You read about it so often, maybe you get a little desensitised to what those words mean.
Then a new report or analysis comes out, someone slaps a sensational headline on it, you read through the article and discover how bad things actually are.
Or are they?
Last week, the latest Child Poverty Monitor report revealed 235,000 children – about one in five kids – live in poverty.
In some senses, including those raw numbers, the statistic is shocking.
But it also represents progress.
Children's Commissioner Judge Andrew Becroft says the numbers are tracking in the right direction – particularly when it comes to the overall level of incomes.
But in other senses, little progress is being made.
Today on The Detail, Emile Donovan speaks to Judge Becroft to get a measured, comprehensive stock-take on how bad things actually are for children in New Zealand; what sorts of actions, words, and principles will make a meaningful difference; and whether the public and politicians need to recalibrate their expectations of how quickly things will turn around.
Child poverty in New Zealand is calculated through two metrics.
The first, income assessment, counts the number of children who live in households which subsist on an income less than half the median wage.
The second, a measure of material hardship, outlines 10 objects or abilities every child's family should be able to provide – like the ability to pay an unexpected $500 bill, or a child having two pairs of shoes.
If six of those are not met, the child is considered to live in material hardship.
Andrew Becroft says the headlines speak for themselves – even if it's not entirely bad news.
"There were goals to halve material hardship by 2028.
"The dotted line wasn't clearly tracking in that direction – but it was for income-related poverty.
"We were cautiously optimistic that we were on track.
"In all this debate, the big issue is that the stats are 18-30 months old. We're talking about stats from a year and a half ago. And you'd think, in a modern, Western-world country, we could get stats in a few months."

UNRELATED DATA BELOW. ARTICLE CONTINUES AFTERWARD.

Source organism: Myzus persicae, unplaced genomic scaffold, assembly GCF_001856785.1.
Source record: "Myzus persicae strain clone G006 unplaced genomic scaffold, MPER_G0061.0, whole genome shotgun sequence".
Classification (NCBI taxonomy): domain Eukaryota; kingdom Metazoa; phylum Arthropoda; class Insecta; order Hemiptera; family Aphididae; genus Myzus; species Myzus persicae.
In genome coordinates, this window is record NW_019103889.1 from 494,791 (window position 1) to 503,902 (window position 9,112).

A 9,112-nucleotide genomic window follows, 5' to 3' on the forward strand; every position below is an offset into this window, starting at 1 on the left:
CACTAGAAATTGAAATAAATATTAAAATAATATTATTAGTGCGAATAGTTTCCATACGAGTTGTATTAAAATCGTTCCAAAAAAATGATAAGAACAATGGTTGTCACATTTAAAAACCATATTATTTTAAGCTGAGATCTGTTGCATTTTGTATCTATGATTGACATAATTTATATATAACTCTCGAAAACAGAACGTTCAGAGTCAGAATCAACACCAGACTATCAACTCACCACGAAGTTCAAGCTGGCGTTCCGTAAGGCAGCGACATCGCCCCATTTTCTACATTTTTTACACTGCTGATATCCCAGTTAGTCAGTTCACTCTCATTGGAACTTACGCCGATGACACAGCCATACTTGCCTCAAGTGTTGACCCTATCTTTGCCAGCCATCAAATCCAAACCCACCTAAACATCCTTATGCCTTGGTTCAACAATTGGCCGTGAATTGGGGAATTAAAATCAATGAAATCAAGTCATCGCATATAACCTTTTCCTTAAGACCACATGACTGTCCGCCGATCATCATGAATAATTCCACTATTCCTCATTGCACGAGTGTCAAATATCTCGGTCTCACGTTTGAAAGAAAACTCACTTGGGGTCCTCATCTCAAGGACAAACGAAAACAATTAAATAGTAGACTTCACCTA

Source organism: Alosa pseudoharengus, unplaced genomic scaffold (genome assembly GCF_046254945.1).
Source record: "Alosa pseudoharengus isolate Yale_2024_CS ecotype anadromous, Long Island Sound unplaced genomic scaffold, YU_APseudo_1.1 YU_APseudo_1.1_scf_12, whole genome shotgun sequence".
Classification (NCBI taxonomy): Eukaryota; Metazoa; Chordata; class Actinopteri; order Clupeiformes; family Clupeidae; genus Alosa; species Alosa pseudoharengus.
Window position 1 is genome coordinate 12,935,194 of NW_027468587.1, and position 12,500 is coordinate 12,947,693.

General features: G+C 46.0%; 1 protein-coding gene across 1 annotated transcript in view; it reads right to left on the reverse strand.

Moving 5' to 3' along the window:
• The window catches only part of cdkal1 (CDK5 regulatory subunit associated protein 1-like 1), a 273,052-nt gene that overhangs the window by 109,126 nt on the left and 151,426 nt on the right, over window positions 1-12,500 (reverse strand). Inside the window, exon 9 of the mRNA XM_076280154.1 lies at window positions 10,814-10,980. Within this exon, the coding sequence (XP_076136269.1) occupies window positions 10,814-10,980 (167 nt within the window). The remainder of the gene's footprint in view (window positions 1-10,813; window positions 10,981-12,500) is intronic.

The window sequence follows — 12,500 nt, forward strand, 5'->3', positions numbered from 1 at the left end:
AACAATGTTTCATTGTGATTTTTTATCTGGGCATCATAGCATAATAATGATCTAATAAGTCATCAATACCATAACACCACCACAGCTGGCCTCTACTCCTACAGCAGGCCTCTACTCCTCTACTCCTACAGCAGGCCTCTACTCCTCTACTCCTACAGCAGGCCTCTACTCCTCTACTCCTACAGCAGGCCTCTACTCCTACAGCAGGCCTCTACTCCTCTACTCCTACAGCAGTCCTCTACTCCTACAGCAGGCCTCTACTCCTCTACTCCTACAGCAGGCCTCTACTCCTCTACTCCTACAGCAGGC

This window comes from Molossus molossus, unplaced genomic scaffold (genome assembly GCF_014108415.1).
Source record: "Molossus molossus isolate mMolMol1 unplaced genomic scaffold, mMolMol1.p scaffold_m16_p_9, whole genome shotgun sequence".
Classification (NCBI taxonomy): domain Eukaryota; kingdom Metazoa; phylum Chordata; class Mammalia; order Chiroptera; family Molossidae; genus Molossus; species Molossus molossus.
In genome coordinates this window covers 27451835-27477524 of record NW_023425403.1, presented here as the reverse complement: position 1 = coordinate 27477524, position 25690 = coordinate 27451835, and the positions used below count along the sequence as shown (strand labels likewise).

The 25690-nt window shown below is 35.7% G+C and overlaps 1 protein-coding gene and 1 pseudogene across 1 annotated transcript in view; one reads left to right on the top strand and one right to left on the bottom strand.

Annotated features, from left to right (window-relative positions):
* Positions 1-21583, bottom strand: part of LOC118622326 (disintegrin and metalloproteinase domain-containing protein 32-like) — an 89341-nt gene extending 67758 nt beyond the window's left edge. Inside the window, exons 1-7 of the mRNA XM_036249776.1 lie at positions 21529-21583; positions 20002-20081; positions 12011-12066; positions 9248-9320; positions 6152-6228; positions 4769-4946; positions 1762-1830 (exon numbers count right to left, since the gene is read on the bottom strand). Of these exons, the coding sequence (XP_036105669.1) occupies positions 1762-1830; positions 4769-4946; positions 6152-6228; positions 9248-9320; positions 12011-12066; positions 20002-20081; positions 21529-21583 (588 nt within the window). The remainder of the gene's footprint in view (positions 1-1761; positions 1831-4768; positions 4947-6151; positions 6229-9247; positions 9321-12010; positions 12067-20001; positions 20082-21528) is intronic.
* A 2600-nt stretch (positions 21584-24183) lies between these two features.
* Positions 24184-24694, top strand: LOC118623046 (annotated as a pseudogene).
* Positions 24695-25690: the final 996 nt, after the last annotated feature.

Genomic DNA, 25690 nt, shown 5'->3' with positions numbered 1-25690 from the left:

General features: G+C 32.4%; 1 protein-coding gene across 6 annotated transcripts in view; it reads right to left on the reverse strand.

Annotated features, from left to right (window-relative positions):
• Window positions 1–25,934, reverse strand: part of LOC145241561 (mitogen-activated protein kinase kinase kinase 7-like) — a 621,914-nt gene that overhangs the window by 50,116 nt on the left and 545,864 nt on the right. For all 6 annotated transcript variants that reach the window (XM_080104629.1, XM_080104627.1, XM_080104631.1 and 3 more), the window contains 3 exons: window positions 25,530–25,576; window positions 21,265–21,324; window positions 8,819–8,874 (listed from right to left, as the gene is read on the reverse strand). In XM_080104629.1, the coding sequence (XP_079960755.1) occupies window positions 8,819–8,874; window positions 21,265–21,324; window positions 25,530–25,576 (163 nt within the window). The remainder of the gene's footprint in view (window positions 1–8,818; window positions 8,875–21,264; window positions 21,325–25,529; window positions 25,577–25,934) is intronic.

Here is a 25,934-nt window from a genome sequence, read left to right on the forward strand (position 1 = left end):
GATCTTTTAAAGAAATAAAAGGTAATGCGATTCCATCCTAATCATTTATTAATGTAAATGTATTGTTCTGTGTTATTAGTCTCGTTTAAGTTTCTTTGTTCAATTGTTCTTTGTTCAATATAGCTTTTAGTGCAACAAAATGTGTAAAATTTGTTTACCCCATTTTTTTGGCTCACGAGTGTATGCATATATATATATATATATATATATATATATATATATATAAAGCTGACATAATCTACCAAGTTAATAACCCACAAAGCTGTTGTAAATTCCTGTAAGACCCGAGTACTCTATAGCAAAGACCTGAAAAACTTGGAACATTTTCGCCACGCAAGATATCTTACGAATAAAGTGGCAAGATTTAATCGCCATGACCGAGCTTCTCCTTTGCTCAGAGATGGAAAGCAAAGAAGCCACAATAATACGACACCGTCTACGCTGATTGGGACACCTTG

Earlier this year, a UNICEF report said New Zealand had the 33rd-worst record on child poverty in the OECD.
But Becroft acknowledges differences in definitions and methodology can make international comparisons problematic.
Given some of the headlines, you'd be forgiven for thinking 2020 is the worst time in history to be growing up in New Zealand.
Is that the case?
Judge Becroft says it's complicated.
"Seventy percent of New Zealand children live in relatively well-off, well looked-after, advantaged environments.
"However, there's 20 percent who really struggle. And 10 percent who are in chronic, consistent hardship and disadvantage, which is increasingly inter-generational.
"When we score badly, relative to the rest of the world, it's because of the extent of that 20 and 10 percent, and the depth of the disadvantage.
"Has it ever been this bad? I think we dropped the ball in 1991, when budgets were slashed [Ruth Richardson's the mother of all budgets]."
Judge Becroft is also calling on politicians to have some perspective and resist the temptation to politicise the issue – to form, around this issue at least, something approaching a Grand Coalition.
"Simon Bridges and Jacinda Ardern did that. The child poverty reduction legislation [of 2018] was bipartisan.
"It got near unanimity in parliament. That was the start of a bipartisan approach, and we desperately need to take it off the political-cheap-shot agenda, and unite around children.
"Children don't have that vote, or that influence.
"We have to be the adults in the room."